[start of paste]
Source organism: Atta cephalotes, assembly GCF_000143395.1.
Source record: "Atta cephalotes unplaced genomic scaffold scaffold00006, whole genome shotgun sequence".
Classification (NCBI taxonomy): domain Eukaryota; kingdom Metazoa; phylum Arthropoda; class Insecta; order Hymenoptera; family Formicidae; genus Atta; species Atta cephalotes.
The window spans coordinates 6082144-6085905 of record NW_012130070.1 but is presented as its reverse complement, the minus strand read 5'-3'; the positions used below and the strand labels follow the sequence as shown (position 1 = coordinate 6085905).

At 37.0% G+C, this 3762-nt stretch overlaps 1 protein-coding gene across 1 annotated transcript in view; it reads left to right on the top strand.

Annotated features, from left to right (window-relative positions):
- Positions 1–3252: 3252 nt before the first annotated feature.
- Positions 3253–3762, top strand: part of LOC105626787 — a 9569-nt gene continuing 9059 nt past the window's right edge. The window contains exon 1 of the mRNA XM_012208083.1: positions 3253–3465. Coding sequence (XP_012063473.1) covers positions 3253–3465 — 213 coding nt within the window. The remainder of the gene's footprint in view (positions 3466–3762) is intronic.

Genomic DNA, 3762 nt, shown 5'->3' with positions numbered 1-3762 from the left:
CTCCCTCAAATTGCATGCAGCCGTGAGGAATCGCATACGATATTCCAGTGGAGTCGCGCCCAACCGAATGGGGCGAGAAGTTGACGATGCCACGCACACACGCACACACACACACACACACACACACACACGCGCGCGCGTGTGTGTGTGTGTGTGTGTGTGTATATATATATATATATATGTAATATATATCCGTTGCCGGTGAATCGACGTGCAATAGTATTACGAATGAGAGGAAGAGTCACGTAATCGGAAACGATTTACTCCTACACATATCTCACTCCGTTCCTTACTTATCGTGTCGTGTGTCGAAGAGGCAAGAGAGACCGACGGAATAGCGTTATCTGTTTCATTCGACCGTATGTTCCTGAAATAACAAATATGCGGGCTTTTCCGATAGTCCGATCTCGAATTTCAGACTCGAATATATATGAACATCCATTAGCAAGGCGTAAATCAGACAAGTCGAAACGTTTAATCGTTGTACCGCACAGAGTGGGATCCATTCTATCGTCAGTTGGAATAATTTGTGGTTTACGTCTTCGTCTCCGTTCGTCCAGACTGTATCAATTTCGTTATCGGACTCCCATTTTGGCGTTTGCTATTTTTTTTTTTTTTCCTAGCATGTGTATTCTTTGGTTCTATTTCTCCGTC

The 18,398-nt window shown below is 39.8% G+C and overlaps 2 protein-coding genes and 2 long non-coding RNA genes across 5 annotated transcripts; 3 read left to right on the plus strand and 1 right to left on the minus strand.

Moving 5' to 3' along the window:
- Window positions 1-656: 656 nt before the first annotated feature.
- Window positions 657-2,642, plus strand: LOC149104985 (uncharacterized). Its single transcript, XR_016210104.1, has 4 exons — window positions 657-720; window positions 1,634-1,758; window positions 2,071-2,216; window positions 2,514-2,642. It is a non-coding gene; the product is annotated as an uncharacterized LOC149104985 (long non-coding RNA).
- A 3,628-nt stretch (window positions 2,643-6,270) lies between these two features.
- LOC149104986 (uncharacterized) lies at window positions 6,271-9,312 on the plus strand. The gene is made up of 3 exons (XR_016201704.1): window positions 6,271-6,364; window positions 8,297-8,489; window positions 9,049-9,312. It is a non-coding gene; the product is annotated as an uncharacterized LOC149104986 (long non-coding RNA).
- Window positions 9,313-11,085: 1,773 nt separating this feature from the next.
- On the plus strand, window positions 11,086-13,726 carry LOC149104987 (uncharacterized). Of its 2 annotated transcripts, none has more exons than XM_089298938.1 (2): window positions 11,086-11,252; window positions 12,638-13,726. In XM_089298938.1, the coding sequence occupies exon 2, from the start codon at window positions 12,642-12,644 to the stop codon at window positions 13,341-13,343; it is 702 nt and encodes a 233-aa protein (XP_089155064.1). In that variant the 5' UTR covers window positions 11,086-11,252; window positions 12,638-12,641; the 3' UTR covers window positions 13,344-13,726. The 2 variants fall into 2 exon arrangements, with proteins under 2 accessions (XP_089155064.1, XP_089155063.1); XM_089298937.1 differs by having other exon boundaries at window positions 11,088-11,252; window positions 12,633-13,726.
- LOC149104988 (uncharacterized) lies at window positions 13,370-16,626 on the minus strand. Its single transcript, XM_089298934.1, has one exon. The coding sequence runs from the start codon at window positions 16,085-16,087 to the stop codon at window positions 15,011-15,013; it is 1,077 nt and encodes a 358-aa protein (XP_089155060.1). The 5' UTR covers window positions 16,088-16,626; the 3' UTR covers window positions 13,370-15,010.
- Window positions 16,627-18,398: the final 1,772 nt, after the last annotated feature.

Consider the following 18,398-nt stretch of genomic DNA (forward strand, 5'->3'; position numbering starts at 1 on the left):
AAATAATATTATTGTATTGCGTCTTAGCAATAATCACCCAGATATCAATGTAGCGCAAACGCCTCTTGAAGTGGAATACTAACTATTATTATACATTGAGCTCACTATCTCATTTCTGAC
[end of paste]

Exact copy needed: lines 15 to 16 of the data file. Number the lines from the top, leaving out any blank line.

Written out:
- A 3,628-nt stretch (window positions 2,643-6,270) lies between these two features.
- LOC149104986 (uncharacterized) lies at window positions 6,271-9,312 on the plus strand. The gene is made up of 3 exons (XR_016201704.1): window positions 6,271-6,364; window positions 8,297-8,489; window positions 9,049-9,312. It is a non-coding gene; the product is annotated as an uncharacterized LOC149104986 (long non-coding RNA).